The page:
The Central People's Government of the People's Republic of China

11/12/2021 | News release | Distributed by Public on 11/12/2021 02:36

Power operators ramp up share of non-fossil fuels in energy mix

China's major power grid operators have seen an increasing share of electricity generated from nonfossil fuels in the past three quarters, as the country forges ahead in cutting coal consumption and increasing the use of renewable energy in its power mix.

State Grid Corp of China, the largest power provider in the country, said its newly grid-connected power capacity generated by new energy has reached 41.74 million kilowatts during the first three quarters of the year, up 39.1 percent compared with the same period a year ago. The utilization rate reached 97.4 percent, up 0.1 percentage points, it said.

It vowed to continue investing in grid construction this year with 473 billion yuan ($73.5 billion) in investment, up 2.71 percent year-on-year.

China Southern Power Grid, one of the country's two major power grids whose business covers Guangdong province, the Guangxi Zhuang autonomous region, Yunnan province, Guizhou province, and Hainan province, said the five regions have consumed 540 billion kilowatt-hours of clean energy during the first nine months, with the renewable energy generation efficiency reaching 99.81 percent, up 0.22 percent year-on-year.

Newly added installation of new energy reached 3.31 million kilowatts. The company also plans to step up digital power grid construction to make sure its percentage of non-fossil energy power generation accounts for 60 percent by 2025 to around 100 million kilowatts, it said.

The two companies vowed to enhance trans-provincial clean energy power transmission, advance consumption of clean energy, and promote electric power through innovations in grid technology.

China has pledged to build a new electric power system where the share of new energy resources keeps rising, and work toward an optimized distribution of clean electricity generation on a broad scale in a recently released action plan for carbon dioxide peaking before 2030.

The government will make vigorous efforts to boost the overall adjustable capacity of the electric power system, expedite construction of flexible power sources, incorporate enterprise-affiliated power plants, the load of traditional energy-intensive industries, interruptible industrial and commercial load, electric vehicle charging grids, and virtual power plants into the power system, build resilient smart electrical grids, and make grids more secure and reliable, it said.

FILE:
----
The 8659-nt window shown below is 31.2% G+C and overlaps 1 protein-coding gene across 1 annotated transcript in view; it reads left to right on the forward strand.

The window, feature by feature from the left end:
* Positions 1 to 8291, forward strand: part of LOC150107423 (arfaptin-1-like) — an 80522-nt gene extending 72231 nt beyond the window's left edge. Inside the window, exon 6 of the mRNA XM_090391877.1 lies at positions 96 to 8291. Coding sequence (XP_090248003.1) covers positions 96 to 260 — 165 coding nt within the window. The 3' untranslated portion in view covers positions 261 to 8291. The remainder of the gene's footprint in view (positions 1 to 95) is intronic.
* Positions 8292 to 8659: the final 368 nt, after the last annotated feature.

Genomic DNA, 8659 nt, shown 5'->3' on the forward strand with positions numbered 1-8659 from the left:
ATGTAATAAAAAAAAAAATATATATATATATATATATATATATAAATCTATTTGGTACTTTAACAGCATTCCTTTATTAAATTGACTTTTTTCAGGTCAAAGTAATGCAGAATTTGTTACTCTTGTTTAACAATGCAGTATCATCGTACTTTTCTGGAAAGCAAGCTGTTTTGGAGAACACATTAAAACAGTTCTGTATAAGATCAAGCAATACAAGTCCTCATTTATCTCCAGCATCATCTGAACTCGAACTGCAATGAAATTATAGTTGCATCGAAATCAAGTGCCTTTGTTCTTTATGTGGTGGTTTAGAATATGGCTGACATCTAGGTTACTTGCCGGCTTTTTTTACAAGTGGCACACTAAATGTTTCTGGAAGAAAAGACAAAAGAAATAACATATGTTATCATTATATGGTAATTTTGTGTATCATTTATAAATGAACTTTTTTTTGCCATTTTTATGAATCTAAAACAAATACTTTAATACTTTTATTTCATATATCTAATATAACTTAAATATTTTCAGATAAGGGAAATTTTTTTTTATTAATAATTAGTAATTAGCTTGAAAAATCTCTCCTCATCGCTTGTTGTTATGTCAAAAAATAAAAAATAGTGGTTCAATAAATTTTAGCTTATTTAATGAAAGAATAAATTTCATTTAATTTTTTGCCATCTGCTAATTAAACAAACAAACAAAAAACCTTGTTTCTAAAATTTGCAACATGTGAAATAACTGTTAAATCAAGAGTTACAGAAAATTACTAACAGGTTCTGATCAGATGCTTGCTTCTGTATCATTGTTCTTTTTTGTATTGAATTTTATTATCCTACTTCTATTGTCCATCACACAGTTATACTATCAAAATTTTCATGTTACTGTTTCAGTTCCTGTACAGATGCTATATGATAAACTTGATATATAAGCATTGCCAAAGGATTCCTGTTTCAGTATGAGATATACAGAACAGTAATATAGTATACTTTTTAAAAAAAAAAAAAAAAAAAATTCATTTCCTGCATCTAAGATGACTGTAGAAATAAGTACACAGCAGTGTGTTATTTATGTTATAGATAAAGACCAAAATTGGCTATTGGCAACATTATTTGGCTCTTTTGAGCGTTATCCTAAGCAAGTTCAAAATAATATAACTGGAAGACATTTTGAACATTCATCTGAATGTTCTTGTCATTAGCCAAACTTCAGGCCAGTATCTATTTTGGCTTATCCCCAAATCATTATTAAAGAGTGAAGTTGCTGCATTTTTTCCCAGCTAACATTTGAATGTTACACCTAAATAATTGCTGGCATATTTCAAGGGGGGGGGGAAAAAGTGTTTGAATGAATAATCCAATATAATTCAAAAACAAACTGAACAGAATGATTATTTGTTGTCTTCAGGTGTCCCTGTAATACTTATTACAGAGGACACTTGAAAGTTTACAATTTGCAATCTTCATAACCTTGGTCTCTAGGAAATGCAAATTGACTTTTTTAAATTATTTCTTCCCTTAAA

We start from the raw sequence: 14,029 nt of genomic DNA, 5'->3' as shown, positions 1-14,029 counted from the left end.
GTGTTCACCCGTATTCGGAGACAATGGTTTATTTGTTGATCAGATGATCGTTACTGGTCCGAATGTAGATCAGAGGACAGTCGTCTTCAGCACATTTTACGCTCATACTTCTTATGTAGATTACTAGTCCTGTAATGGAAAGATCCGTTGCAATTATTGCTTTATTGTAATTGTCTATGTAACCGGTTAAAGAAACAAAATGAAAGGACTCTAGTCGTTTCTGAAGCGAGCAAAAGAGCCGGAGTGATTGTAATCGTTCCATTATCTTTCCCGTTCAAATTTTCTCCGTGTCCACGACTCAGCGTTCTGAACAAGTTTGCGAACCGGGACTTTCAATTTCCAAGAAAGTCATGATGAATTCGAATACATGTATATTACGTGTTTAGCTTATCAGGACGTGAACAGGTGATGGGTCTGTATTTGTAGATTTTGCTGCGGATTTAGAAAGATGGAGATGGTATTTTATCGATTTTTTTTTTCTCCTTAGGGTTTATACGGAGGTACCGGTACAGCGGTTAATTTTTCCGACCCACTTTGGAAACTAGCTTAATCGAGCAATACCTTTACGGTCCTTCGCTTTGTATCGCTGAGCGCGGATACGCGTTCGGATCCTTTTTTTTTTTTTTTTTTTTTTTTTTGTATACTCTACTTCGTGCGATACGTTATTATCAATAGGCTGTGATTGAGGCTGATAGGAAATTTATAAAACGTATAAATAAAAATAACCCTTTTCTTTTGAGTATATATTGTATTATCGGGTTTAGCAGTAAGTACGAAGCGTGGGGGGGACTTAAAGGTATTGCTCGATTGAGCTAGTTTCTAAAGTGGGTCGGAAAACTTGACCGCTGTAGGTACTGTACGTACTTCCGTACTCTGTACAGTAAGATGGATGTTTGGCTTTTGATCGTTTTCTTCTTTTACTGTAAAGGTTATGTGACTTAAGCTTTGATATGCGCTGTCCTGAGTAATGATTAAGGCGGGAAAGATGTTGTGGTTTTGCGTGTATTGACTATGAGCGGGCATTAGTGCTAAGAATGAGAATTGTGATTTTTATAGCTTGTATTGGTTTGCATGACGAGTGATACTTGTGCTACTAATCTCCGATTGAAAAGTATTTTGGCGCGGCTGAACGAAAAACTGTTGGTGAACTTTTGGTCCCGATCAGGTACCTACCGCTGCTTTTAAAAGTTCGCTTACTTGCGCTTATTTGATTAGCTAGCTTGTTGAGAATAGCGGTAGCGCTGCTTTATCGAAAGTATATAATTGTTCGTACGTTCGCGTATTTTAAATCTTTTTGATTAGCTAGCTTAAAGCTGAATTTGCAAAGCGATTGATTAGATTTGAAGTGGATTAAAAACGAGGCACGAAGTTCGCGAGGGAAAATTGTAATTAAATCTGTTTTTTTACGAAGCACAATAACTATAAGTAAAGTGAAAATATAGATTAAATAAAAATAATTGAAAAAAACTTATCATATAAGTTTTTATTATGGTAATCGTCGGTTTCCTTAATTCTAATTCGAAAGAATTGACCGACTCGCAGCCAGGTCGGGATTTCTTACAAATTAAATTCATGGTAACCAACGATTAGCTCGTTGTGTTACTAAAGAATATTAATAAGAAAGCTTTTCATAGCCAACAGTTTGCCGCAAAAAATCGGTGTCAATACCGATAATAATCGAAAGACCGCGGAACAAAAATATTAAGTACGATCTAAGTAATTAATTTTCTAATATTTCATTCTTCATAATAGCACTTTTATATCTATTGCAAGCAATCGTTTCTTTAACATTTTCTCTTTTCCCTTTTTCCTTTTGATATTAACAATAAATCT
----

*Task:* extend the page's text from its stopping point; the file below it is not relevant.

Analysts said the country's continuous construction of ultrahigh-voltage (UHV) transmission lines, which usually transmit energy at more than 800,000 volts and above, could enable the country to rely more on renewable energy.

UHV transmission lines, which could double the voltage of conventional high-voltage lines and allow them to transmit up to five times more electricity at minimal energy loss along the way, are considered the answer to China's energy imbalance.

Wei Hanyang, a power market analyst at research firm BloombergNEF, said the State Grid region has accommodated 39 percent more renewable energy without compromising their general utilization rate, meaning a more robust grid-network structure and greater use of the transmission channels.

"It helps provide continued confidence for investors on further build out of wind and solar," he said.

China Southern Power Grid, on the other hand, has played out a high utilization of clean power plants, because its dominant generators are based on hydropower, Wei added.

"Hydropower can provide a stable and proper output to the grid channels. Coming up, the regions will see more installation of wind and solar, and thus slightly more challenges on accommodating them," he said.

China has been at the forefront of UHV technology for over a decade, with its first such line going into operation in 2009 and a current network of more than 30 lines.

As power generation using renewable energy requires the grid network to be steadier and quicker in response due to the volatility and unpredictability of new energy, it is necessary to build a new power system with new energy as a principal component to help the government achieve its carbon peak and neutrality ambitions, said Wu Baoying, chairman of the Energy Development Research Institute under China Southern Power Grid.

The State Council, the country's Cabinet, has recently unveiled a plan to build a new type of power system featuring a gradual increase in the proportion of new energy sources and promoting the large-scale optimization of clean power resources.

New grid channels shall include at least 50 percent of renewable energy and the government will also strictly control the proportion of coal in interprovincial power delivery.

Wei said the move will gradually clean up the power mix in both coastal regions and the western and central parts of China by releasing more room for renewable developments and better securing their dispatching.